Ordering and paying

Specialty restaurants

At sushi restaurants customers can order by themselves or leave the choices (omakase ) up to the restaurant. For the omakase course the customer need not order but only wait for the sushi chef to make and serve the sushi. At some top-class sushi restaurants prices are not shown, so in those cases the first-time visitor should tell the chef beforehand how much he or she would like to spend.

At more common sushi or eel shops, sukiyaki restaurants, or tonkatsu restaurants, there are often clear price ranges for set courses, usually given the names matsu (pine; top course), take (bamboo; middle), and ume (plum; lower), and customers can choose according to their budget. Payment is made after the meal. Regarding credit cards, restaurants usually have stickers posted at the entrance or near the cash register showing which credit cards they accept.

Top-class restaurants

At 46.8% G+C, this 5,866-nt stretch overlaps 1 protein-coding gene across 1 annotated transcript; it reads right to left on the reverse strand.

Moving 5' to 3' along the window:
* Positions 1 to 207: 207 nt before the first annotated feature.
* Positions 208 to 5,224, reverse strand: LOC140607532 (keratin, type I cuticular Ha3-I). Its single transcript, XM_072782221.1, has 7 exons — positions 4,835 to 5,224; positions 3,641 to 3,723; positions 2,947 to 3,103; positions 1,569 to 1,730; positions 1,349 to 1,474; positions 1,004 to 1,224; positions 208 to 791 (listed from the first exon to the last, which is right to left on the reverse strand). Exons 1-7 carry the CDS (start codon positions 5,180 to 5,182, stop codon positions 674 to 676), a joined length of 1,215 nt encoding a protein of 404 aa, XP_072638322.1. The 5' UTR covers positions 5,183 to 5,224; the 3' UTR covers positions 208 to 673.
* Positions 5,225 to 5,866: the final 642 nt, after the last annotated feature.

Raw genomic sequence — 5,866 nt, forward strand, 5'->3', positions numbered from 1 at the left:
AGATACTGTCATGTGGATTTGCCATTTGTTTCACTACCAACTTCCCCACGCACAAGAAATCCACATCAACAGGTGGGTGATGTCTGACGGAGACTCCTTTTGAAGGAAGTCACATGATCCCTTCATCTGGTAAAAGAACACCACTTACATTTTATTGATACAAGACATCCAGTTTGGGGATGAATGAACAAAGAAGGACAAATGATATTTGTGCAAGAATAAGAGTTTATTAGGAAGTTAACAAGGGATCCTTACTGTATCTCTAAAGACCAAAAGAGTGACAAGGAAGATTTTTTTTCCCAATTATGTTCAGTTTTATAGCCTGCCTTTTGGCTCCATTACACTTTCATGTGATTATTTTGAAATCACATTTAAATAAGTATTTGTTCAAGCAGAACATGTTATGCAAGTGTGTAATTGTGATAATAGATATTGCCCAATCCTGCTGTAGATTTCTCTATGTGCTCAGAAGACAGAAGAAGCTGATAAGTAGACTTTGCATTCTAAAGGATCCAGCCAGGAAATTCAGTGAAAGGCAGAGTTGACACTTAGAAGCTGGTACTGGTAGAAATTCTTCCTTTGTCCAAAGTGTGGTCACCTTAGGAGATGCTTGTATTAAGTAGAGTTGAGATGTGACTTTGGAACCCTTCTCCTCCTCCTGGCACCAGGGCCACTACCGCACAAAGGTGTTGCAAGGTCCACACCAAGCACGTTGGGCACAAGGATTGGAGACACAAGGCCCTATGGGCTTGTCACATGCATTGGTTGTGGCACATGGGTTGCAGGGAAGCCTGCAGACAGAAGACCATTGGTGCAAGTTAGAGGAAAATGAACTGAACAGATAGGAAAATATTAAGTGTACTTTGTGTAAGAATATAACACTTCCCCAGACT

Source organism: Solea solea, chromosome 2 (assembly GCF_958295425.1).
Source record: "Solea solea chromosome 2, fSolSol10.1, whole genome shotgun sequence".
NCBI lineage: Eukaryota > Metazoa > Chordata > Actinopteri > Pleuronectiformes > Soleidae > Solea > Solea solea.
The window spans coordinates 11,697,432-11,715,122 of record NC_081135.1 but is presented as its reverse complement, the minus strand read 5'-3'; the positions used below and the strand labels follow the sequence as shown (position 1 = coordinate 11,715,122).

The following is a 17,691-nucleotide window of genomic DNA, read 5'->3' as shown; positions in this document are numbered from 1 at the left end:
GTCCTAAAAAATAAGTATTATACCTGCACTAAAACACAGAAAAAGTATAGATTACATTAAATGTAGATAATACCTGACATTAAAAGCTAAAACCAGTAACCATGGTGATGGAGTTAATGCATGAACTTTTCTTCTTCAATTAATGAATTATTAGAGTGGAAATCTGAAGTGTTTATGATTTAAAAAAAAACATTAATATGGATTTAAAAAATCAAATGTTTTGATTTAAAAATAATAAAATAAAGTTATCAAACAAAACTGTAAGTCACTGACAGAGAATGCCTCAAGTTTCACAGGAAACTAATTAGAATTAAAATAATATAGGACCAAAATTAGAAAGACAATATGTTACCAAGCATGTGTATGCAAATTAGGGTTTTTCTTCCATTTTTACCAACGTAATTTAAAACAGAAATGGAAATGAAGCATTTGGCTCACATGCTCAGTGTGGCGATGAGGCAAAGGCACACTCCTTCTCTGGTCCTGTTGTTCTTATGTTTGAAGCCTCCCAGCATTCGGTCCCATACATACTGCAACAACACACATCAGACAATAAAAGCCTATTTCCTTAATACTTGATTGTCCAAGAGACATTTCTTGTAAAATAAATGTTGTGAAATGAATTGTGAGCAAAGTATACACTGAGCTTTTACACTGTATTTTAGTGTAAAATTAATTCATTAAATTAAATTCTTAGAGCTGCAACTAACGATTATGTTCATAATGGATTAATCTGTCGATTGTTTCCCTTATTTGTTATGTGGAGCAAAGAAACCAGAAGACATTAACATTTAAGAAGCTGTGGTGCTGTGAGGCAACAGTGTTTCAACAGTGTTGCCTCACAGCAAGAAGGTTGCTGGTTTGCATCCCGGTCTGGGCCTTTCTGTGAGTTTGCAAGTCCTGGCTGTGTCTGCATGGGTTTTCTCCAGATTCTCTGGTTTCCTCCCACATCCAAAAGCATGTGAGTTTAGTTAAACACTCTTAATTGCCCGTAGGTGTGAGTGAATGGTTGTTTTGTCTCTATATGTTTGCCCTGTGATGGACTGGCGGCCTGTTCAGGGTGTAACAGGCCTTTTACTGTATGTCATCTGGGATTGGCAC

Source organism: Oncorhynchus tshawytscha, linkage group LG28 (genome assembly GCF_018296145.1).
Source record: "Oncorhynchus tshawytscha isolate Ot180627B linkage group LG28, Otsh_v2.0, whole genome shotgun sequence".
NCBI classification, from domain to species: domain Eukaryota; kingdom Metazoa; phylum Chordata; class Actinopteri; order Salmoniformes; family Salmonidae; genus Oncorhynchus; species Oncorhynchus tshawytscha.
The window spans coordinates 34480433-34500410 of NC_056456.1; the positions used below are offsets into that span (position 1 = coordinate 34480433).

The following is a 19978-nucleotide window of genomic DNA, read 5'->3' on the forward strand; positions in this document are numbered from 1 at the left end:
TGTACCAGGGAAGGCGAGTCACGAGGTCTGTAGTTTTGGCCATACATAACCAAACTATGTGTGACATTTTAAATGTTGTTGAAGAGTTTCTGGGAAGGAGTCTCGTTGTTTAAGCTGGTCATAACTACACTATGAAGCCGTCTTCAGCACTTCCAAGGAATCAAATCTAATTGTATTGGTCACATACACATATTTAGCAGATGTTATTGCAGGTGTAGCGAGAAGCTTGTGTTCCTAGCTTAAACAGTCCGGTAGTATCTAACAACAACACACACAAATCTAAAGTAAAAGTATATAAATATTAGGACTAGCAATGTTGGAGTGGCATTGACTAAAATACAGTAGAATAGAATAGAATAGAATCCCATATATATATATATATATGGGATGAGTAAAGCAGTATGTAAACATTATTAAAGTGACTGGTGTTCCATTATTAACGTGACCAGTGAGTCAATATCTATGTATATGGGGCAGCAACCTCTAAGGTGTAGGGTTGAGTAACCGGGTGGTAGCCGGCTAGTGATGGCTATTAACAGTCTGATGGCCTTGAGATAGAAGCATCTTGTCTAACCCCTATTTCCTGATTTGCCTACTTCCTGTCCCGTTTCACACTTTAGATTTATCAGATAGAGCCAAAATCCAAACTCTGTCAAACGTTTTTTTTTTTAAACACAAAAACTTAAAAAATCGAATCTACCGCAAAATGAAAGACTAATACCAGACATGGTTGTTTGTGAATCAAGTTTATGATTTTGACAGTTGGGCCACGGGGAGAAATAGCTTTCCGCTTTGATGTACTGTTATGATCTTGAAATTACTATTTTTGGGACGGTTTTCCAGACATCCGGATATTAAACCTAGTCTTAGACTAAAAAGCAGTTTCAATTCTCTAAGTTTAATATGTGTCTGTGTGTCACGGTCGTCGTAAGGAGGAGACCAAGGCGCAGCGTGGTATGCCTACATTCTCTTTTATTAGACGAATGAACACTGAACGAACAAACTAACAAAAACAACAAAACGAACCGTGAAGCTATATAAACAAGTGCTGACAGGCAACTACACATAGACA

Reservations are necessary at first-class restaurants like upper scale kappo (one type of Japanese restaurant) specializing in kaiseki-ryori, ryotei (a restaurant with private Japanese-style rooms), and restaurants in ryokan (Japanese-style inns, which pay particular attention to meals). When making the reservation, the customer can order what kind of dishes his party wants. Payment is after the meal, and cash or credit card can be used. Some restaurants add a service charge of usually between 10 to 15 percent.

General restaurants

At shokudo (cheaper Japanese-food dining halls), including soba, udon, and ramen shops, and ordinary restaurants where reservations are not necessary, menus with the names of dishes and their prices from which the customer can choose are provided. Payment is usually by cash only.

Service charges

At restaurants in hotels and top-class restaurants, a service charge (10-15%) is usually added in addition to a 5% tax (consumption tax). Tipping is never required.